No, is the answer. However, I am confused. Let $M$ be a (2+1) Lorentzian manifold (for simplicity) . Then the line element is given by : $ds^{2}=g_{\mu\nu}dx^\mu dx^\nu=−N^2 dt^2 + γ^{ij} (dx^i + ...
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0answers
32 views

Travelling backwards in time - is it possible? [duplicate]

Einstein predicted that gravity bends spacetime such that travelling through time is possible; but only forward in time. According to General Relativity we can travel in the future, but not backwards ...
1
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1answer
68 views

Transformation matrices for basis and coordinate transformation in non-orthonormal coordinates

The transformation matrices for covariant and contravariant vectors are different but in orthonormal coordinate system numerical values in matrices turn out to be same although in mathematical proof ...
0
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0answers
49 views

How come the cosmological constant supports the idea of dark energy existing? [duplicate]

According to an article I've read recently, the cosmological constant was used to support the theory of dark energy. But the cosmological constant already defines an inclination in the essence of ...
1
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0answers
47 views

If black hole is equivalent to a planet of same mass for a distant observer, then why does 'excess radius formula' require uniform mass density?

I understand that the spacetime curvature of a non-rotating, uncharged black hole is identical to that of a planet with same mass/energy for an observer at a distance farther than the radius of the ...
3
votes
1answer
65 views

Tensor indices and row and column labels of corresponding representation matrices

When reading undergraduate GR literature, I often see that the authors represent tensors ${\eta^\alpha}_{\beta}$, ${\eta^\beta}_{\alpha}$, $\eta_{\alpha \beta}$, $\eta^{\alpha \beta}$ as matrices. ...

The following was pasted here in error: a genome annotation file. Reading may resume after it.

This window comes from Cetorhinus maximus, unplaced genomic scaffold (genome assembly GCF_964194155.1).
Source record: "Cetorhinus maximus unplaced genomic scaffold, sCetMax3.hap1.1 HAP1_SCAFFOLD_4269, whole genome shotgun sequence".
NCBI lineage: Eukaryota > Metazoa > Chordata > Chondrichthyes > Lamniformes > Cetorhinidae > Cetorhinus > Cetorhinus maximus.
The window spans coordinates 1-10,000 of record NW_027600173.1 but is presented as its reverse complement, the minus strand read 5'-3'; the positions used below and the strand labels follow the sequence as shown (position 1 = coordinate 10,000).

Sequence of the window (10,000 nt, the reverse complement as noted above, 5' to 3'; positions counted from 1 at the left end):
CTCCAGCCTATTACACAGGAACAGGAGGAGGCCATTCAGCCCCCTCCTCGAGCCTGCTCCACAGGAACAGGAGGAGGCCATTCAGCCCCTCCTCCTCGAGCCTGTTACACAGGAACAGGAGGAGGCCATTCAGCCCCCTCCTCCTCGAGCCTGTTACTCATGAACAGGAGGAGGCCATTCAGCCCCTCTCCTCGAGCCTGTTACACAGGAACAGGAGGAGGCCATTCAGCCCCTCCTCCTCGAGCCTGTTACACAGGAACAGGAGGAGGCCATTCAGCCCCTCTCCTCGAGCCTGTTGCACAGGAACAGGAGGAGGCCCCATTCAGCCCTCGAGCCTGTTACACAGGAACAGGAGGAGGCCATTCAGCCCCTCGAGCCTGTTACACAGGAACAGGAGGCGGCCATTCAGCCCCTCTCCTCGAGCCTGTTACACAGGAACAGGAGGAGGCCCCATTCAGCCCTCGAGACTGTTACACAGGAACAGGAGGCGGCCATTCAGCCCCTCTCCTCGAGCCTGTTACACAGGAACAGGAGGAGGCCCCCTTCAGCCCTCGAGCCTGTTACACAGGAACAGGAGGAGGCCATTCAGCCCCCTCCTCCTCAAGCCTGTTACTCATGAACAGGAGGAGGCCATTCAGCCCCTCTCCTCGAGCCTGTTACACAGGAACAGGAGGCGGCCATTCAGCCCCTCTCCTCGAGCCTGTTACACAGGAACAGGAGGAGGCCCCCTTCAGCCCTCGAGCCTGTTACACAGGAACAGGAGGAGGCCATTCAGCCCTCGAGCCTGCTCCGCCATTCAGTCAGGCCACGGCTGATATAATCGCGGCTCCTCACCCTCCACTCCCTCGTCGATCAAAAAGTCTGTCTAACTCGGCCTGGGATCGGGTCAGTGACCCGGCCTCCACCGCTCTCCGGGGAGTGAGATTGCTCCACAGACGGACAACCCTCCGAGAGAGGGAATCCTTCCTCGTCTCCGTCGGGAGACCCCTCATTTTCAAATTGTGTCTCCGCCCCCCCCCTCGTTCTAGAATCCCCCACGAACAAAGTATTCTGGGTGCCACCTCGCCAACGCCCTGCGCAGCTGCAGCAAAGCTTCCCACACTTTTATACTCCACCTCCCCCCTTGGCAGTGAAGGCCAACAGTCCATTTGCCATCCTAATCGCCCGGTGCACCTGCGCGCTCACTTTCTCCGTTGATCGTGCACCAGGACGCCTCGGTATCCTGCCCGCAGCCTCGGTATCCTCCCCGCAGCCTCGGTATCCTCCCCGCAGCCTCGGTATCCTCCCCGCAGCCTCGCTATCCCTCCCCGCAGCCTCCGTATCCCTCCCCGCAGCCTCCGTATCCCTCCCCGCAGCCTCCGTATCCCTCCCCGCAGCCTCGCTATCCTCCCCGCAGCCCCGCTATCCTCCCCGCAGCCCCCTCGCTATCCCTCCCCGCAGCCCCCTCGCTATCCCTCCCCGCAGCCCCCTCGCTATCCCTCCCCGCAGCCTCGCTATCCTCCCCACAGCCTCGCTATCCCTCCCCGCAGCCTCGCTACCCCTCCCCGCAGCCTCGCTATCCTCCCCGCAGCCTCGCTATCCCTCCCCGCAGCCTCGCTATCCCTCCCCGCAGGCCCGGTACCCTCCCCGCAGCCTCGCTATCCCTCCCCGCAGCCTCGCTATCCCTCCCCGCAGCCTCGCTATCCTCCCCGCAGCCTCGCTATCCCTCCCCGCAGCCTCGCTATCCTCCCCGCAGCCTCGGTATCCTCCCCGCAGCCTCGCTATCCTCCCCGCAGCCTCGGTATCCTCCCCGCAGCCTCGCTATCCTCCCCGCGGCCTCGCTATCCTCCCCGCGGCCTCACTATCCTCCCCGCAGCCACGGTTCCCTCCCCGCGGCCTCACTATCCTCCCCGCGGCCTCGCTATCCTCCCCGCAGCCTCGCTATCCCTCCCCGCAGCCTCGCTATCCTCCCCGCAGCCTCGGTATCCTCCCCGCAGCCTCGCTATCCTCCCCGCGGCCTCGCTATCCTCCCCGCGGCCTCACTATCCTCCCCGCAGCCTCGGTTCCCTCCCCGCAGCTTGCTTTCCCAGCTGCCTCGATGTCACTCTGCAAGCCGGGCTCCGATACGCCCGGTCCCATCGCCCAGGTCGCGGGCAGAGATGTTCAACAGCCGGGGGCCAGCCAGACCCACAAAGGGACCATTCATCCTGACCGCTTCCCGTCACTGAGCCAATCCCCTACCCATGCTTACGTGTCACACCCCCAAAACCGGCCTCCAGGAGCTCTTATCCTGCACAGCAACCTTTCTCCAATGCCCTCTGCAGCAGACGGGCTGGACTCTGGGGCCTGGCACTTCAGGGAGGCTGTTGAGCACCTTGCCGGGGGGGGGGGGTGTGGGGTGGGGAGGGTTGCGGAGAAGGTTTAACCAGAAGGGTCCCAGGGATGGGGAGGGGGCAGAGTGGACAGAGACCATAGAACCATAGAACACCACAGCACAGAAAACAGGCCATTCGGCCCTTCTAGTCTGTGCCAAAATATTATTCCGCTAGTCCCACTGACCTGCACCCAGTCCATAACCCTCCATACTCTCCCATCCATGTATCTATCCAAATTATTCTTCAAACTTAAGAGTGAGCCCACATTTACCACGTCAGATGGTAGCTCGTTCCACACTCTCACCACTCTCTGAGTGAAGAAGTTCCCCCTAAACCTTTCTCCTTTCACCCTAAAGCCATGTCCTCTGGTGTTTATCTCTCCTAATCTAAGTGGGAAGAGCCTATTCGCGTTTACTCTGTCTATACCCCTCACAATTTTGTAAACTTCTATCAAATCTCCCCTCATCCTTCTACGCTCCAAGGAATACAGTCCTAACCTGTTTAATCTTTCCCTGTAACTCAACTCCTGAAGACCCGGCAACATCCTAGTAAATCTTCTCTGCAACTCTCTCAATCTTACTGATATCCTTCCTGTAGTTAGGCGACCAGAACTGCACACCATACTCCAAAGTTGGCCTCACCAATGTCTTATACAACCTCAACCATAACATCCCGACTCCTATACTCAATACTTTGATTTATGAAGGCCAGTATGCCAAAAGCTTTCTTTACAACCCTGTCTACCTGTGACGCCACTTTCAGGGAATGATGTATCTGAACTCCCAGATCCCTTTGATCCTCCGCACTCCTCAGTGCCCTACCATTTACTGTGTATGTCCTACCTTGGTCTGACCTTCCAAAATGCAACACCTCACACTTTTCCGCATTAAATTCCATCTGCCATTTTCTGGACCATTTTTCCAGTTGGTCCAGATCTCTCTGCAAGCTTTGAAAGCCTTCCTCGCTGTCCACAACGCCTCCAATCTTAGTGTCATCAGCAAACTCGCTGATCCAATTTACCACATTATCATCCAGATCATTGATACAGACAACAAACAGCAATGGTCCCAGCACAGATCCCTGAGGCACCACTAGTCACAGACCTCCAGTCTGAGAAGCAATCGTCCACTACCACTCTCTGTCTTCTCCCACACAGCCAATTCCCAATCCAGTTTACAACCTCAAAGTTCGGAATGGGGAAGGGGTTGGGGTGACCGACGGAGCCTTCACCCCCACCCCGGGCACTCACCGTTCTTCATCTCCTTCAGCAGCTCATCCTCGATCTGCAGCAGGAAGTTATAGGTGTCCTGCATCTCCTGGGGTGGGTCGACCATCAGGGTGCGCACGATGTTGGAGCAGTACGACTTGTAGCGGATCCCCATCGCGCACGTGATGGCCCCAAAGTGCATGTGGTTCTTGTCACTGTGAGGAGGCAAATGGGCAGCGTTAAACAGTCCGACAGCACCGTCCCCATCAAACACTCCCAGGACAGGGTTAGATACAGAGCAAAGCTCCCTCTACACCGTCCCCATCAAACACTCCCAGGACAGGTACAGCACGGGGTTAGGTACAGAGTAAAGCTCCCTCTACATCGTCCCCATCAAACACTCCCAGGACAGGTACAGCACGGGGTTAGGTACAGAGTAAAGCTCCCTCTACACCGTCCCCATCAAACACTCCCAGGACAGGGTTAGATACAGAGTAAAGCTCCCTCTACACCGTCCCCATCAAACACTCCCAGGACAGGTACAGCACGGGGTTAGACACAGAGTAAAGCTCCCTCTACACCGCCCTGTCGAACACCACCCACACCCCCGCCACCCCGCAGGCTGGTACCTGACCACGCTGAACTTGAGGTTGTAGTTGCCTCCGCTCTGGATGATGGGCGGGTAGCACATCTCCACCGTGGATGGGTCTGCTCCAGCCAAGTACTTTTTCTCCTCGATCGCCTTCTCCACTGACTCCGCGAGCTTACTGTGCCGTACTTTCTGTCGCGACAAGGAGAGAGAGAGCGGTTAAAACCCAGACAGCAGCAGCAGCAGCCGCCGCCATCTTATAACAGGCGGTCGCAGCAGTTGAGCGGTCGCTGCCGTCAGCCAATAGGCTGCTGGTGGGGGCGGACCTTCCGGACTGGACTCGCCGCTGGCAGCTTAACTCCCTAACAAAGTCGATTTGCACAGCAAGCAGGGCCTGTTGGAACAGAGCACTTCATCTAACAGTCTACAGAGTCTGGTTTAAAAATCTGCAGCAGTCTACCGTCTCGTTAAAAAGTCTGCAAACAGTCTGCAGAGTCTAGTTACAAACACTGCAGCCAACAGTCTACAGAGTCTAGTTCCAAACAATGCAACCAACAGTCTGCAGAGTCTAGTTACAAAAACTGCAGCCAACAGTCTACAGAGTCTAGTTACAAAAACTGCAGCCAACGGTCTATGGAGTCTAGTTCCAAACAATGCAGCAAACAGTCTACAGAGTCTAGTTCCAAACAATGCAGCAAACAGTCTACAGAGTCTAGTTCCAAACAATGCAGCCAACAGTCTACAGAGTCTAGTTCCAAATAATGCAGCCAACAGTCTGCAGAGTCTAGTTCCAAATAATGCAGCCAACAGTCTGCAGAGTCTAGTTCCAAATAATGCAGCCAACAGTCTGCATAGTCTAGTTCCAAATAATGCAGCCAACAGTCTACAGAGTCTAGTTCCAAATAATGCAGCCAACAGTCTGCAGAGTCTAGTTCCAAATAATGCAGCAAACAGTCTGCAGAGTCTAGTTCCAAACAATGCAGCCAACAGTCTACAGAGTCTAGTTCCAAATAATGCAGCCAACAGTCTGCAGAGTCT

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0answers
23 views

Radiation collapse to black hole

I want to find the temperature at which radiation in AdS will collapse to form a black hole. I have even found a reference that gives the answer but I cannot understand it: http://srv2.fis.puc.cl/~...
2
votes
1answer
62 views

Is $E = p^0$ in non-inertial frames?

In special relativity the energy of a particle is the 0-component of the 4-momentum. However, is this still true in non-inertial frames, and in particular in non-freely-falling frames in general ...
2
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0answers
63 views

What is really going on in the ergosphere of a Kerr black hole?

Considering the Kerr metric with $GM>a$, we can compute 2 event horizons: $r_\pm=GM\pm \sqrt{G^2M^2-a^2}$ These event horizons are null surfaces, and trajectories are timelike between $r_+$ and $...
0
votes
1answer
102 views

Black Hole Heat Capacity

Why is the specific heat capacity of a black hole given by $C=\frac{\partial M}{\partial T}$? Heat capacity should be ratio of heat change to temperature change so, denoting heat by $Q$, we have $C=\...
9
votes
2answers
238 views

Symmetry of the Polyakov action?

Let us look at the Polyakov action for a string moving in a spacetime with metric $g_{\mu \nu}(X)$:$$S_P = -{1\over{4\pi \alpha'}} \int d^2 \sigma \sqrt{-\gamma} \gamma^{ab} \partial_a X^\mu \...
0
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1answer
131 views

Black Hole Matter to Subatomic Exchange

When matter enters a black hole with a singularity the particles smaller than photons released come from within the black hole or do subatomic particles shed from matter just before matter passes the ...
3
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2answers
190 views

Gravitational waves, tides and the end of universe

Is tides proof of gravitational waves with low frequency? According to Wikipedia, In physics, gravitational waves are ripples in the curvature of space-time which propagate as waves, travelling ...
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0answers
53 views

Is metric $g$ a representation of Lorentz group? What decides it's transformation properties?

I am confused what representation of Lorentz group does a metric transform under? How does it's transformation properties are decided?
2
votes
1answer
81 views

Quasar redshift

The quasar 3C 273 has a redshift z=0.158. A question in a textbook: could this be a gravitational redshift instead of cosmological (=resulting from the expansion of space)? My answer: no. Firstly, ...
5
votes
2answers
397 views

Gravitational waves and time

Two questions. It is said that time can only go slower in gravity fields and if you move faster. I have heard that when a gravitational wave pass earth then the space/time vibrate and time change ...
2
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0answers
31 views

Momentum and Kaluza-Klein charge

In normal Kaluza Klein reduction over a $S^1$, the momentum round the circle contributes to the electric charge in the lower dimensional theory. I am curious as to whether, under certain ...
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0answers
39 views

What is the physical meaning of the Killing vectors associated to this metric?

I was trying to solve a problem in GR with the following metric: $$ds^2 = -du dv + dx^2 + dy^2 + F(u,x,y) du^2 $$ The coefficients of the metric don't depend on $v$, so $\partial_v$ defines a ...